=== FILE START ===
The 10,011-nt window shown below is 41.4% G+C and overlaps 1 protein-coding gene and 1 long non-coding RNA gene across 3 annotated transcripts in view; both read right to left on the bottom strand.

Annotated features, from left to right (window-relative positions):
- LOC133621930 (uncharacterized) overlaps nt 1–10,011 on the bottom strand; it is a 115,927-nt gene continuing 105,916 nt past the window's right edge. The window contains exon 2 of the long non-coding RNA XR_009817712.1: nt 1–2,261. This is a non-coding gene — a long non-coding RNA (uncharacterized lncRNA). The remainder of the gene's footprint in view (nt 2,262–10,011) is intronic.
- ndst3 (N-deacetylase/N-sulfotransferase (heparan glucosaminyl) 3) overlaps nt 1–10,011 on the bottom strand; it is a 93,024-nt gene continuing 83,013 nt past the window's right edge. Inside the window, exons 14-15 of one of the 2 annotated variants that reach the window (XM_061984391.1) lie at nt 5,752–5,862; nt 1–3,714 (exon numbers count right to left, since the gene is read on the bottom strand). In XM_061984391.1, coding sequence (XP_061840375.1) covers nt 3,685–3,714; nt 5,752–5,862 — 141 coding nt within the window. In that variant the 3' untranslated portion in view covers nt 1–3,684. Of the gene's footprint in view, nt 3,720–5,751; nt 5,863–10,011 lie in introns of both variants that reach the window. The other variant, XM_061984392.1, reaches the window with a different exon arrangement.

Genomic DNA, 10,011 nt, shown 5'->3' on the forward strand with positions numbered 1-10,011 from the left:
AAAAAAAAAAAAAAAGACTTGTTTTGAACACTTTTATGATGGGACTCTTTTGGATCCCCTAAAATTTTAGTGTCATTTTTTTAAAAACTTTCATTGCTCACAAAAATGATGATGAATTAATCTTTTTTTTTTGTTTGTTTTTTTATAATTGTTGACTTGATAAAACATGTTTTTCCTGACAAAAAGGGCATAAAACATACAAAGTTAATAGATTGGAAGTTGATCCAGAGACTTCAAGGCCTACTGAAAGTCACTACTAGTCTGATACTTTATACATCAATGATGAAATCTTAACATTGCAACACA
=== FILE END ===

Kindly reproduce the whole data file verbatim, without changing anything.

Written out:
The 10,011-nt window shown below is 41.4% G+C and overlaps 1 protein-coding gene and 1 long non-coding RNA gene across 3 annotated transcripts in view; both read right to left on the bottom strand.

Annotated features, from left to right (window-relative positions):
- LOC133621930 (uncharacterized) overlaps nt 1–10,011 on the bottom strand; it is a 115,927-nt gene continuing 105,916 nt past the window's right edge. The window contains exon 2 of the long non-coding RNA XR_009817712.1: nt 1–2,261. This is a non-coding gene — a long non-coding RNA (uncharacterized lncRNA). The remainder of the gene's footprint in view (nt 2,262–10,011) is intronic.
- ndst3 (N-deacetylase/N-sulfotransferase (heparan glucosaminyl) 3) overlaps nt 1–10,011 on the bottom strand; it is a 93,024-nt gene continuing 83,013 nt past the window's right edge. Inside the window, exons 14-15 of one of the 2 annotated variants that reach the window (XM_061984391.1) lie at nt 5,752–5,862; nt 1–3,714 (exon numbers count right to left, since the gene is read on the bottom strand). In XM_061984391.1, coding sequence (XP_061840375.1) covers nt 3,685–3,714; nt 5,752–5,862 — 141 coding nt within the window. In that variant the 3' untranslated portion in view covers nt 1–3,684. Of the gene's footprint in view, nt 3,720–5,751; nt 5,863–10,011 lie in introns of both variants that reach the window. The other variant, XM_061984392.1, reaches the window with a different exon arrangement.

Genomic DNA, 10,011 nt, shown 5'->3' on the forward strand with positions numbered 1-10,011 from the left:
AAAAAAAAAAAAAAAGACTTGTTTTGAACACTTTTATGATGGGACTCTTTTGGATCCCCTAAAATTTTAGTGTCATTTTTTTAAAAACTTTCATTGCTCACAAAAATGATGATGAATTAATCTTTTTTTTTTGTTTGTTTTTTTATAATTGTTGACTTGATAAAACATGTTTTTCCTGACAAAAAGGGCATAAAACATACAAAGTTAATAGATTGGAAGTTGATCCAGAGACTTCAAGGCCTACTGAAAGTCACTACTAGTCTGATACTTTATACATCAATGATGAAATCTTAACATTGCAACACA